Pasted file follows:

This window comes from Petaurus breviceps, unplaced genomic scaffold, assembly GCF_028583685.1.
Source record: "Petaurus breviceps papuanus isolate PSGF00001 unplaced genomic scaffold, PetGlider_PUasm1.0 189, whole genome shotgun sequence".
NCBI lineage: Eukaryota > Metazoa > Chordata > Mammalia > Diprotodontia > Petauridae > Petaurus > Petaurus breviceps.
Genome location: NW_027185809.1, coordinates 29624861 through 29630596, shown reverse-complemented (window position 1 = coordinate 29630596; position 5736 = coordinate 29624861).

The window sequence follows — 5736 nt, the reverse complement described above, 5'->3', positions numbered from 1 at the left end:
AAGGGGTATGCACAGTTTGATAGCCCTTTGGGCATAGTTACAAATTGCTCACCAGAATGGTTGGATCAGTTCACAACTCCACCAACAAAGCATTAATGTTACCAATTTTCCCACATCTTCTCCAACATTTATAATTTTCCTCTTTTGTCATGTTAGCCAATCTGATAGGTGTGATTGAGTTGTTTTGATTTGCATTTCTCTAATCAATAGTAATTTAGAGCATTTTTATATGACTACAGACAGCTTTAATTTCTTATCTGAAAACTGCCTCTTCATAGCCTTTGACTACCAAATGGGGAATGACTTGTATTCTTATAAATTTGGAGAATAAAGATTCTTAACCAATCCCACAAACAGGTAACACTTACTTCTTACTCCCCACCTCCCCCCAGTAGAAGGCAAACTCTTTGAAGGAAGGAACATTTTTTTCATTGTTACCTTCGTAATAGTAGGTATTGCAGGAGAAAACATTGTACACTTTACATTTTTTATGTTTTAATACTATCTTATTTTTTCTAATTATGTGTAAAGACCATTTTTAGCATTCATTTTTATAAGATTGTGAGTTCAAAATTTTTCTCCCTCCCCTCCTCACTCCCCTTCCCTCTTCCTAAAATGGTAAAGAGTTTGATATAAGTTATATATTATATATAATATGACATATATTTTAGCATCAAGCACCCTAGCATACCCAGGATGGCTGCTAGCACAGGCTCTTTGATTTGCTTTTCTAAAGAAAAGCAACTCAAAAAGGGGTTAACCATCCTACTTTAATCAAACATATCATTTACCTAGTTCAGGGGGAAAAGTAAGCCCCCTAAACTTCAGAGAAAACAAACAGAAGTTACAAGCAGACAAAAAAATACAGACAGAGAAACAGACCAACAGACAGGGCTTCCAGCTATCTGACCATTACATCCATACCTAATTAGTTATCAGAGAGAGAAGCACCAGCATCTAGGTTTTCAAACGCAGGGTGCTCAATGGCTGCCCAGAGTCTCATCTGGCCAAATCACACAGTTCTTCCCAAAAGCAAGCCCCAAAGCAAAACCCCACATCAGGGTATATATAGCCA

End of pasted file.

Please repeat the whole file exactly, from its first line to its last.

This window comes from Petaurus breviceps, unplaced genomic scaffold, assembly GCF_028583685.1.
Source record: "Petaurus breviceps papuanus isolate PSGF00001 unplaced genomic scaffold, PetGlider_PUasm1.0 189, whole genome shotgun sequence".
NCBI lineage: Eukaryota > Metazoa > Chordata > Mammalia > Diprotodontia > Petauridae > Petaurus > Petaurus breviceps.
Genome location: NW_027185809.1, coordinates 29624861 through 29630596, shown reverse-complemented (window position 1 = coordinate 29630596; position 5736 = coordinate 29624861).

The window sequence follows — 5736 nt, the reverse complement described above, 5'->3', positions numbered from 1 at the left end:
AAGGGGTATGCACAGTTTGATAGCCCTTTGGGCATAGTTACAAATTGCTCACCAGAATGGTTGGATCAGTTCACAACTCCACCAACAAAGCATTAATGTTACCAATTTTCCCACATCTTCTCCAACATTTATAATTTTCCTCTTTTGTCATGTTAGCCAATCTGATAGGTGTGATTGAGTTGTTTTGATTTGCATTTCTCTAATCAATAGTAATTTAGAGCATTTTTATATGACTACAGACAGCTTTAATTTCTTATCTGAAAACTGCCTCTTCATAGCCTTTGACTACCAAATGGGGAATGACTTGTATTCTTATAAATTTGGAGAATAAAGATTCTTAACCAATCCCACAAACAGGTAACACTTACTTCTTACTCCCCACCTCCCCCCAGTAGAAGGCAAACTCTTTGAAGGAAGGAACATTTTTTTCATTGTTACCTTCGTAATAGTAGGTATTGCAGGAGAAAACATTGTACACTTTACATTTTTTATGTTTTAATACTATCTTATTTTTTCTAATTATGTGTAAAGACCATTTTTAGCATTCATTTTTATAAGATTGTGAGTTCAAAATTTTTCTCCCTCCCCTCCTCACTCCCCTTCCCTCTTCCTAAAATGGTAAAGAGTTTGATATAAGTTATATATTATATATAATATGACATATATTTTAGCATCAAGCACCCTAGCATACCCAGGATGGCTGCTAGCACAGGCTCTTTGATTTGCTTTTCTAAAGAAAAGCAACTCAAAAAGGGGTTAACCATCCTACTTTAATCAAACATATCATTTACCTAGTTCAGGGGGAAAAGTAAGCCCCCTAAACTTCAGAGAAAACAAACAGAAGTTACAAGCAGACAAAAAAATACAGACAGAGAAACAGACCAACAGACAGGGCTTCCAGCTATCTGACCATTACATCCATACCTAATTAGTTATCAGAGAGAGAAGCACCAGCATCTAGGTTTTCAAACGCAGGGTGCTCAATGGCTGCCCAGAGTCTCATCTGGCCAAATCACACAGTTCTTCCCAAAAGCAAGCCCCAAAGCAAAACCCCACATCAGGGTATATATAGCCA